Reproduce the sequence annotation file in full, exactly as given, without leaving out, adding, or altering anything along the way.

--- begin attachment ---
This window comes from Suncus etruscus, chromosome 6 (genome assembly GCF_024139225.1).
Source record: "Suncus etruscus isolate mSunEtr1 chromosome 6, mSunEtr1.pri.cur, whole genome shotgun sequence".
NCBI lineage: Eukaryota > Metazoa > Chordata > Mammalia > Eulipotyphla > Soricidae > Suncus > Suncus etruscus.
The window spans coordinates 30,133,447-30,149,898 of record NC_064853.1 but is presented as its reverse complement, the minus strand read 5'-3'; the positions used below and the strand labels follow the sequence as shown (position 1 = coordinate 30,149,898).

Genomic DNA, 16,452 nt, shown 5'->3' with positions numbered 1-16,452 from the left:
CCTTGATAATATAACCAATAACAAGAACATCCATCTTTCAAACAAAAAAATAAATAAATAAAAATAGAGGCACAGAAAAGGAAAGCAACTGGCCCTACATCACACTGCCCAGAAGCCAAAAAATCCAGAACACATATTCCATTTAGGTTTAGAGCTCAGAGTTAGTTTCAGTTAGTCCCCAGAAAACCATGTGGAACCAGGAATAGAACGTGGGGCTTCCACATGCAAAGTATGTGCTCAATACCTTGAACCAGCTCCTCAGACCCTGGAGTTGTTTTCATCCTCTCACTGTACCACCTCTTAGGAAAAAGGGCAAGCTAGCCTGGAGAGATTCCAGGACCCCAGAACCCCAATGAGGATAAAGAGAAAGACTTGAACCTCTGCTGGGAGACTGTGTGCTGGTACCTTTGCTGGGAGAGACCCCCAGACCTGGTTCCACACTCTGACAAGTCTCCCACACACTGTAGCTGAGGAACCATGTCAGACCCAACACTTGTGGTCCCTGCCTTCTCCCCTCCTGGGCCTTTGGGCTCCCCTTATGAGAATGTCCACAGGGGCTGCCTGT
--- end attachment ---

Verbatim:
This window comes from Suncus etruscus, chromosome 6 (genome assembly GCF_024139225.1).
Source record: "Suncus etruscus isolate mSunEtr1 chromosome 6, mSunEtr1.pri.cur, whole genome shotgun sequence".
NCBI lineage: Eukaryota > Metazoa > Chordata > Mammalia > Eulipotyphla > Soricidae > Suncus > Suncus etruscus.
The window spans coordinates 30,133,447-30,149,898 of record NC_064853.1 but is presented as its reverse complement, the minus strand read 5'-3'; the positions used below and the strand labels follow the sequence as shown (position 1 = coordinate 30,149,898).

Genomic DNA, 16,452 nt, shown 5'->3' with positions numbered 1-16,452 from the left:
CCTTGATAATATAACCAATAACAAGAACATCCATCTTTCAAACAAAAAAATAAATAAATAAAAATAGAGGCACAGAAAAGGAAAGCAACTGGCCCTACATCACACTGCCCAGAAGCCAAAAAATCCAGAACACATATTCCATTTAGGTTTAGAGCTCAGAGTTAGTTTCAGTTAGTCCCCAGAAAACCATGTGGAACCAGGAATAGAACGTGGGGCTTCCACATGCAAAGTATGTGCTCAATACCTTGAACCAGCTCCTCAGACCCTGGAGTTGTTTTCATCCTCTCACTGTACCACCTCTTAGGAAAAAGGGCAAGCTAGCCTGGAGAGATTCCAGGACCCCAGAACCCCAATGAGGATAAAGAGAAAGACTTGAACCTCTGCTGGGAGACTGTGTGCTGGTACCTTTGCTGGGAGAGACCCCCAGACCTGGTTCCACACTCTGACAAGTCTCCCACACACTGTAGCTGAGGAACCATGTCAGACCCAACACTTGTGGTCCCTGCCTTCTCCCCTCCTGGGCCTTTGGGCTCCCCTTATGAGAATGTCCACAGGGGCTGCCTGT